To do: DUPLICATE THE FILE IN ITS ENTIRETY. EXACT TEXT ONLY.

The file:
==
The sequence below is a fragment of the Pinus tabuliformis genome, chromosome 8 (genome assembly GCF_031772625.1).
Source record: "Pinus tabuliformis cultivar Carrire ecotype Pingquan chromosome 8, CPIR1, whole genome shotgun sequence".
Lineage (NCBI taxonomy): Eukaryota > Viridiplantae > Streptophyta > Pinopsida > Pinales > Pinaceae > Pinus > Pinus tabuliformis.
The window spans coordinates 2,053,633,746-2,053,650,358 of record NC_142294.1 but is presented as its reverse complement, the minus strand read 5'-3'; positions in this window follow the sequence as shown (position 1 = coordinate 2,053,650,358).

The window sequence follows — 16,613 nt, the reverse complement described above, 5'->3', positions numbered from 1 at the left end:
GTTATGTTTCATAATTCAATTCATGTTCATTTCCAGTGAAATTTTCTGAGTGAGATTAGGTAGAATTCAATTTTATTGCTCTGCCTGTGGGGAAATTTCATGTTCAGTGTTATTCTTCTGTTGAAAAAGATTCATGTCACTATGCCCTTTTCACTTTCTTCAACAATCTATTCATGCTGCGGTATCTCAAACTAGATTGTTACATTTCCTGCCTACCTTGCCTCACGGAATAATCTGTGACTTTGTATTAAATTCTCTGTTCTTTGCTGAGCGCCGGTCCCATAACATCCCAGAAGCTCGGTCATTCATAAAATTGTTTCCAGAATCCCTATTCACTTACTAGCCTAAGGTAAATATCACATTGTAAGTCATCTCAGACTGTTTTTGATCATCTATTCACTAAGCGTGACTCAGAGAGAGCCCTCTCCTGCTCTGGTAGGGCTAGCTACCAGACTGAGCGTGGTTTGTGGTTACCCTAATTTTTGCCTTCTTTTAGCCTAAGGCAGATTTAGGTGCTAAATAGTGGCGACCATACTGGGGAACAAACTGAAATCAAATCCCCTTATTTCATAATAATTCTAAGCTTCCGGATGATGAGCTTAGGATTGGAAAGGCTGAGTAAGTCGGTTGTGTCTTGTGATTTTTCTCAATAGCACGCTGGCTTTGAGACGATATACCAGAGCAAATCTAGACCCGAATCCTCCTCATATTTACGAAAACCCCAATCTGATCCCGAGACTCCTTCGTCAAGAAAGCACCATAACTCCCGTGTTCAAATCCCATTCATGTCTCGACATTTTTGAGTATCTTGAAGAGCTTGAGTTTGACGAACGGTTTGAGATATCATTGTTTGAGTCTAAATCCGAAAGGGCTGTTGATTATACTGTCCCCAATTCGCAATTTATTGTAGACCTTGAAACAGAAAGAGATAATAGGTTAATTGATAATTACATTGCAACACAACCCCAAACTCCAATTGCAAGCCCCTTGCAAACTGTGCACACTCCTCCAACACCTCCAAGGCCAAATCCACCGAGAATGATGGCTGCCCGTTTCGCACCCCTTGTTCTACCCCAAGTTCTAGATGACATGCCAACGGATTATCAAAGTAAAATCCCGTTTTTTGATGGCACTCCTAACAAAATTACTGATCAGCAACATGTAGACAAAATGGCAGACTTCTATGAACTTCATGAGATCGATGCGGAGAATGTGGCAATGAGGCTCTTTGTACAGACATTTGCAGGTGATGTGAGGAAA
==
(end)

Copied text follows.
The sequence below is a fragment of the Pinus tabuliformis genome, chromosome 8 (genome assembly GCF_031772625.1).
Source record: "Pinus tabuliformis cultivar Carrire ecotype Pingquan chromosome 8, CPIR1, whole genome shotgun sequence".
Lineage (NCBI taxonomy): Eukaryota > Viridiplantae > Streptophyta > Pinopsida > Pinales > Pinaceae > Pinus > Pinus tabuliformis.
The window spans coordinates 2,053,633,746-2,053,650,358 of record NC_142294.1 but is presented as its reverse complement, the minus strand read 5'-3'; positions in this window follow the sequence as shown (position 1 = coordinate 2,053,650,358).

The window sequence follows — 16,613 nt, the reverse complement described above, 5'->3', positions numbered from 1 at the left end:
GTTATGTTTCATAATTCAATTCATGTTCATTTCCAGTGAAATTTTCTGAGTGAGATTAGGTAGAATTCAATTTTATTGCTCTGCCTGTGGGGAAATTTCATGTTCAGTGTTATTCTTCTGTTGAAAAAGATTCATGTCACTATGCCCTTTTCACTTTCTTCAACAATCTATTCATGCTGCGGTATCTCAAACTAGATTGTTACATTTCCTGCCTACCTTGCCTCACGGAATAATCTGTGACTTTGTATTAAATTCTCTGTTCTTTGCTGAGCGCCGGTCCCATAACATCCCAGAAGCTCGGTCATTCATAAAATTGTTTCCAGAATCCCTATTCACTTACTAGCCTAAGGTAAATATCACATTGTAAGTCATCTCAGACTGTTTTTGATCATCTATTCACTAAGCGTGACTCAGAGAGAGCCCTCTCCTGCTCTGGTAGGGCTAGCTACCAGACTGAGCGTGGTTTGTGGTTACCCTAATTTTTGCCTTCTTTTAGCCTAAGGCAGATTTAGGTGCTAAATAGTGGCGACCATACTGGGGAACAAACTGAAATCAAATCCCCTTATTTCATAATAATTCTAAGCTTCCGGATGATGAGCTTAGGATTGGAAAGGCTGAGTAAGTCGGTTGTGTCTTGTGATTTTTCTCAATAGCACGCTGGCTTTGAGACGATATACCAGAGCAAATCTAGACCCGAATCCTCCTCATATTTACGAAAACCCCAATCTGATCCCGAGACTCCTTCGTCAAGAAAGCACCATAACTCCCGTGTTCAAATCCCATTCATGTCTCGACATTTTTGAGTATCTTGAAGAGCTTGAGTTTGACGAACGGTTTGAGATATCATTGTTTGAGTCTAAATCCGAAAGGGCTGTTGATTATACTGTCCCCAATTCGCAATTTATTGTAGACCTTGAAACAGAAAGAGATAATAGGTTAATTGATAATTACATTGCAACACAACCCCAAACTCCAATTGCAAGCCCCTTGCAAACTGTGCACACTCCTCCAACACCTCCAAGGCCAAATCCACCGAGAATGATGGCTGCCCGTTTCGCACCCCTTGTTCTACCCCAAGTTCTAGATGACATGCCAACGGATTATCAAAGTAAAATCCCGTTTTTTGATGGCACTCCTAACAAAATTACTGATCAGCAACATGTAGACAAAATGGCAGACTTCTATGAACTTCATGAGATCGATGCGGAGAATGTGGCAATGAGGCTCTTTGTACAGACATTTGCAGGTGATGTGAGGAAA